Passengers can soon use mobile phones during flights

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Airlines to launch mobile services later this year as EU regulators grant approval of use of mobile phones during European flights.

7 April 2008

BRUSSELS - The European Union on Monday opened the way for air travellers to use mobile phones to talk, text or send e-mails on planes throughout Europe's airspace.

With the approval by EU regulators, airlines will be able to launch onboard mobile services later this year, officials said.

Viviane Reding, the EU's telecommunications commissioner, warned phone operators not to set rates for the service too high and urged airlines to protect passengers from excessive phone use.

"In-flight mobile phone services can be a very interesting new service especially for those business travellers who need to be ready to communicate wherever they are," Reding said. "However, if consumers receive shock phone bills, the service will not take off."

The European Commission, the EU's executive body, said it will keep a close eye to ensure pricing is transparent.

Several airlines, including Air France, have already launched a trial of in-flight mobile phone services on some European routes. British Midland Airways, Portugal's TAP and low-cost airline Ryanair are also planning to offer services later this year.

Germany's Lufthansa, however, said Monday it does not want to introduce the service.

Surveys had shown that a large majority of customers were against it, Lufthansa spokesman Jan Baerwalde said.

"People don't want to be disturbed," Baerwalde said. Lufthansa will, however, look at providing fast Internet access on its planes, a service it already offered from 2004 until the end of 2006. The airline is currently looking for a new service partner to reintroduce the service.

The regulation sets a common standard by which passengers can safely use their mobile phones during flights and airlines will only need to get one national licence to launch their services. Those licences will apply across the entire 27-nation bloc.

Most services that are being rolled out this year are being provided by OnAir, a unit of plane maker Airbus. Their services allow in-air telephone calls above 3,000-metre altitudes.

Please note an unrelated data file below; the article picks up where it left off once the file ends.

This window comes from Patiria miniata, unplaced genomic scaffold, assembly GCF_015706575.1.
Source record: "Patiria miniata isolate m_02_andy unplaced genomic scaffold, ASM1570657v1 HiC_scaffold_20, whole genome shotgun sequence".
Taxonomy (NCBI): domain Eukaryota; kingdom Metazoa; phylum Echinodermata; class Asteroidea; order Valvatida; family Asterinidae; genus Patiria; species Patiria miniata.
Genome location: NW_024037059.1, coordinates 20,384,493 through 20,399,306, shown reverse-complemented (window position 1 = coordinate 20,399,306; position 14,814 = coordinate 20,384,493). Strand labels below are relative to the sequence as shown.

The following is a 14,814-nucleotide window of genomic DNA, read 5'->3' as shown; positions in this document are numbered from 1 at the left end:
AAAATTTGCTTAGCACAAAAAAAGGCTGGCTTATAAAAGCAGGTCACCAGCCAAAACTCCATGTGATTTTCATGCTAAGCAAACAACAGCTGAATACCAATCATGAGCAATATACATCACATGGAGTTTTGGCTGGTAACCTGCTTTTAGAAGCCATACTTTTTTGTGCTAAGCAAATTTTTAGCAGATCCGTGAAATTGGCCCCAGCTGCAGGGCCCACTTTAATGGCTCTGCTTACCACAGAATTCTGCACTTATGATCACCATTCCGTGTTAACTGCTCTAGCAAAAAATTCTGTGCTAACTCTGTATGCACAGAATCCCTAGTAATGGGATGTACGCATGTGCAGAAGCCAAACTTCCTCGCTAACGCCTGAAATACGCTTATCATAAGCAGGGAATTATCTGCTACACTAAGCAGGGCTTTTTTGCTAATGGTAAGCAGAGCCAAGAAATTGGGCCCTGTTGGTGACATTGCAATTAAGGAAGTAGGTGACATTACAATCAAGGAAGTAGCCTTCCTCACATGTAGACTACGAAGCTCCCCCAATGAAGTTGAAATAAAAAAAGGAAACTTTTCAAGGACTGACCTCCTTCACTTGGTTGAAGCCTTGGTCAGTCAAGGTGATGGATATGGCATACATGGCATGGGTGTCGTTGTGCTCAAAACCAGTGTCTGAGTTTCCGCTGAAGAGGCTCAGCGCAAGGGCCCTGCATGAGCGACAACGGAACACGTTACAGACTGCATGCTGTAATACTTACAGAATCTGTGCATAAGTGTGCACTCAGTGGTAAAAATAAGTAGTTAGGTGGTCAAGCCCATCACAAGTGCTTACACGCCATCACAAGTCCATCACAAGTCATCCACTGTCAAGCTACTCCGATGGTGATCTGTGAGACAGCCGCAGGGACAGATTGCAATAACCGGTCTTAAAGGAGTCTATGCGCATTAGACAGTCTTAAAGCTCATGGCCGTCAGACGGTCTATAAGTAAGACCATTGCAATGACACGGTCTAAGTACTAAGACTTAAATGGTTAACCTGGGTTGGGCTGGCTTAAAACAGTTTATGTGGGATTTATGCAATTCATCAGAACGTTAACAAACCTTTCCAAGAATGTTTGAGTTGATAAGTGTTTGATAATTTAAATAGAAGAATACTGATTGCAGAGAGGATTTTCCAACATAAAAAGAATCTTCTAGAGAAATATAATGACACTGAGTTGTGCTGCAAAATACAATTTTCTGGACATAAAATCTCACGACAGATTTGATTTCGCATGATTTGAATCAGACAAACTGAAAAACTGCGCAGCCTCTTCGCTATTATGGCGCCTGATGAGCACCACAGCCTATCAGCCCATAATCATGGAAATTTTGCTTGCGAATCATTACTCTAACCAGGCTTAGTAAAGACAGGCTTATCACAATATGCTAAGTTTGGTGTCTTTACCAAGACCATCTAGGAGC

EU spokesman Martin Selmayr said the phone services will not be available during take off or landing or during turbulence. He said the captain and crew of the plane can control when they want to switch off the onboard network.

[AP / Expatica]

3 Comments To This Article

  • rltanizaki posted:

    on 8th April 2008, 12:23:02 - Reply

    It'll be like an Amsterdam tram/train ride: noisy and unpleasant, with seemingly mindless commuters chattering and chatting about their love (or lack of it) lives and other personal subjects on the phone. Lufthansa is to be commended - how wise the Germans are; I wonder if the Dutch airline will follow suit?
  • Sean posted:

    on 7th April 2008, 21:16:40 - Reply

    Oh please no, now throughout each flight we're going to have to listen to:

    1) the business person whose phone does not stop ringing.
    2) the person who, instead of reading or watching the movie, will just chat on the phone the whole time.

    It's going to make flying even less pleasant.
  • albrecht posted:

    on 7th April 2008, 15:57:02 - Reply

    Great. One of the last places where one is not confronted by people incessantly talking into mobile units and having to hear one half of another's conversation at a high volume needs to be ruined. Maybe the EU should also allow youths to bring their loud radios on the plane so we can also be bombarded with loud, offensive rap music? The EU bans smoking on flights, due to the offensive nature of second-hand smoke on other passengers and flight staff. Now must we have noise pollution on our flights? Just because something is possible doesn't mean it should happen. And what about those terrorists who will now find it much easier to coordinate with each other even whilst in the air?